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The Awakening Conscience (1853) is a typical example. It depicts a young woman rising from her position in the lap of a man and gazing transfixed out of the window of a room. Initially the painting would appear to be one of a momentary disagreement between husband and wife, or brother and sister, but the title and a host of symbols within the painting make it clear that this is a mistress and her lover. The woman’s clasped hands provide a focal point and the position of her left hand emphasizes the absence of a wedding ring. Around the room are dotted reminders of her “kept” status and her wasted life: the cat beneath the table toying with a bird; the clock concealed under glass; a tapestry which hangs unfinished on the piano; the threads which lie unraveled on the floor; the print of Frank Stone’s Cross Purposes on the wall; Edward Lear’s musical arrangement of Tennyson’s poem “Tears, Idle Tears” which lies discarded on the floor, and the music on the piano, Thomas Moore’s “Oft in the Stilly Night”, the words of which speak of missed opportunities and sad memories of a happier past. The discarded glove and top hat thrown on the table top suggest a hurried assignation. The room is too cluttered and gaudy to be in a Victorian family home; the bright colors, unscuffed carpet, and pristine, highly-polished furniture speak of a room recently furnished for a mistress. Art historian Elizabeth Prettejohn notes that although the interior is now viewed as “Victorian” it still exudes the “‘nouveau-riche’ vulgarity” that would have made the setting distasteful to contemporary viewers. The painting’s frame is decorated with further symbols: bells (for warning), marigolds (for sorrow), and a star above the girl’s head (a sign of spiritual revelation). It also bears a verse from the Book of Proverbs (25:20): “As he that taketh away a garment in cold weather, so is he that singeth songs to an heavy heart”.

The mirror on the rear wall provides a tantalizing glimpse out of the scene. The window — opening out onto a spring garden, in direct contrast to the images of entrapment within the room — is flooded with sunlight. The woman’s face does not display a look of shock that she has been surprised with her lover; whatever attracts her is outside of both the room and her relationship. The Athenæum commented in 1854:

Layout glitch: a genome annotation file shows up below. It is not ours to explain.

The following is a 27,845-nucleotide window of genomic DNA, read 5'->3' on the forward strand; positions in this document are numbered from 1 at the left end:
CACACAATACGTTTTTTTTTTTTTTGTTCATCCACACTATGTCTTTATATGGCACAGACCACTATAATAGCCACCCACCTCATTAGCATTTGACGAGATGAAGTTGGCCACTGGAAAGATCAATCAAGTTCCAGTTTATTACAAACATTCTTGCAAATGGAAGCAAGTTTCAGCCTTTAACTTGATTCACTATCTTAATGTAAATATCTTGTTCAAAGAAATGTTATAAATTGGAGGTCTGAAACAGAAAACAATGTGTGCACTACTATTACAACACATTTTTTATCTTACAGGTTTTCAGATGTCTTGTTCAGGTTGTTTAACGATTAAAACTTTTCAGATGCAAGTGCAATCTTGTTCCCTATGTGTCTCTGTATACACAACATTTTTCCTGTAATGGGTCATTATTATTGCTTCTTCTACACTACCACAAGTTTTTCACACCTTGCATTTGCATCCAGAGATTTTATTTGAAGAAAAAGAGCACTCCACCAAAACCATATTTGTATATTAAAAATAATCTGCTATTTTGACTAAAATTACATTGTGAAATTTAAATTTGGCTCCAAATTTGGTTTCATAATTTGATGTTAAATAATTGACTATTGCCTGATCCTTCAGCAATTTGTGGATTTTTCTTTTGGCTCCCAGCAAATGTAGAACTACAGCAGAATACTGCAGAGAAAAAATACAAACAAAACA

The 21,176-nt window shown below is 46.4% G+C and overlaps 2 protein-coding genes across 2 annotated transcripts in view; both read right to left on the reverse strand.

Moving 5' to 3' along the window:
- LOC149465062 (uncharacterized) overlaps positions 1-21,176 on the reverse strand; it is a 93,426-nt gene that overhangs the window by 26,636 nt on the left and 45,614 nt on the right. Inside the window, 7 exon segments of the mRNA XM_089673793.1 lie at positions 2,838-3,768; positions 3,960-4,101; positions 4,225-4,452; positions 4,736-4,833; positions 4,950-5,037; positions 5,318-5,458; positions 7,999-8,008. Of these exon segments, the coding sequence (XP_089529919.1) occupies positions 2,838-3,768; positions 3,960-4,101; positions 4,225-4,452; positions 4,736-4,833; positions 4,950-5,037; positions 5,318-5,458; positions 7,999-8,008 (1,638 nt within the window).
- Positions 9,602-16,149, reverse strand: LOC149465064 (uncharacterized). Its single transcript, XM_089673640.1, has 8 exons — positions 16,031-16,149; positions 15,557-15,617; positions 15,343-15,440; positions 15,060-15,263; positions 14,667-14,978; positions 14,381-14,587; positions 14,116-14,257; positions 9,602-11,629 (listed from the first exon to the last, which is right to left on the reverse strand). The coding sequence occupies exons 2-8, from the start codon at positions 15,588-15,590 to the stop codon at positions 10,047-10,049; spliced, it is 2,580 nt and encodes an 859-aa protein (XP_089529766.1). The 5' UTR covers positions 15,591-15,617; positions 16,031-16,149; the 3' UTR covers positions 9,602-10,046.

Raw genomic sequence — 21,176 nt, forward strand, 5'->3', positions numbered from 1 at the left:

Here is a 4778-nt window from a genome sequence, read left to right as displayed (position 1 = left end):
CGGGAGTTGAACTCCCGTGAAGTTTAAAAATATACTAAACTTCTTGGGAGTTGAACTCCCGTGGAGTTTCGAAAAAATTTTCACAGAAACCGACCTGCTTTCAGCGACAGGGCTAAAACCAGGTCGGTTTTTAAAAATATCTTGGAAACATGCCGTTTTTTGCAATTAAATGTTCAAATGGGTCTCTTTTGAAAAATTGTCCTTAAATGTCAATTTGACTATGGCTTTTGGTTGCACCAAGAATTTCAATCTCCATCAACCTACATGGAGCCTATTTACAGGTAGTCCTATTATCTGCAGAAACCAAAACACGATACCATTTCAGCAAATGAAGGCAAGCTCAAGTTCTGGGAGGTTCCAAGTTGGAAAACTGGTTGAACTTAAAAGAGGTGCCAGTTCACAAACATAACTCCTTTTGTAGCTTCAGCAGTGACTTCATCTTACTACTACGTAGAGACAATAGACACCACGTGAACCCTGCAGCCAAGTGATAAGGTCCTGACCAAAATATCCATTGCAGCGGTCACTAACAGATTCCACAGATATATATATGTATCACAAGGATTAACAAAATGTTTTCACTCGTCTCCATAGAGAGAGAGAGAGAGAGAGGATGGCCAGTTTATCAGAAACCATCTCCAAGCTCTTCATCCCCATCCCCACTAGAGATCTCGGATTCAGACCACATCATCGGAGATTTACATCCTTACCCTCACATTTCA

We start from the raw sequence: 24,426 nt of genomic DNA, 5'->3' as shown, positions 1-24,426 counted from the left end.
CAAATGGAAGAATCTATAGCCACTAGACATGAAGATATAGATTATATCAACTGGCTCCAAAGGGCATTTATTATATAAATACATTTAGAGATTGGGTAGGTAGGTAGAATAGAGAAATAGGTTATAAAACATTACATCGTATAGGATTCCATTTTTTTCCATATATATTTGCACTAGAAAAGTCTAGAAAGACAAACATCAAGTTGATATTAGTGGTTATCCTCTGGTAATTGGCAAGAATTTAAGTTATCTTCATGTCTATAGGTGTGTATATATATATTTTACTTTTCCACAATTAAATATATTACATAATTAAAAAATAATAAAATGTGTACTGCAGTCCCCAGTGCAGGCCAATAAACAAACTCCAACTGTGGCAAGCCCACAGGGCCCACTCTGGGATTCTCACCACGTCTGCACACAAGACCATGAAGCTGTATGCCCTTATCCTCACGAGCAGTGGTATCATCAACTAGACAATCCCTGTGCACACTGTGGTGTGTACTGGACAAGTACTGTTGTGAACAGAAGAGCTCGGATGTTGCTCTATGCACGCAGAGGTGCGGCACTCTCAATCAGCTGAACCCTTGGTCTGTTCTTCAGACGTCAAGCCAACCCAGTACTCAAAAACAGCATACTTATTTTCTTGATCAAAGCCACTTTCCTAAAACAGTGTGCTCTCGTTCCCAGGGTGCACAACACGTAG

The author of “The Bridge of Sighs” could not have conceived a more painful-looking face. The details of the picture, the reflection of the spring trees in the mirror, the piano, the bronze under the lamp, are wonderfully true, but the dull indigoes and reds of the picture make it melancholy and appropriate, and not pleasing in tone. The sentiment is of the Ernest Maltravers School: to those who have an affinity for it, painful; to those who have not, repulsive.

The model for the girl was Annie Miller, who sat for many of the Pre-Raphaelites and to whom Hunt was engaged until 1859. The male figure may be based on Thomas Seddon or Augustus Egg, both painter friends of Hunt. The look on the girl’s face in the modern painting is not the look of pain and horror that viewers saw when the painting was first exhibited, and which shocked and repulsed many of the contemporary critics. The painting was commissioned by Thomas Fairbairn, a Manchester industrialist and patron of the Pre-Raphaelites who later succeeded his father as 2nd Baronet, after Egg discussed Hunt’s ideas and possibly showed him some of the initial sketches. Fairbairn paid Hunt 350 guineas. The painting was exhibited at the Royal Academy in 1854, along with The Light of the World. Fairbairn found himself unable to bear looking on the woman’s expression day-to-day, so persuaded Hunt to soften it. Hunt started work but fell ill and allowed the painting to be returned to Fairbairn for display at the Birmingham Society of Artists exhibition in 1856 before he was completely happy with the result. Later he was able to work on it again and confided to Edward Lear that he thought he had “materially bettered it.” As noted in the spandrels, Hunt retouched the painting in 1864 and again in 1886 when he repaired some work that had been carried out by a restorer in the interim.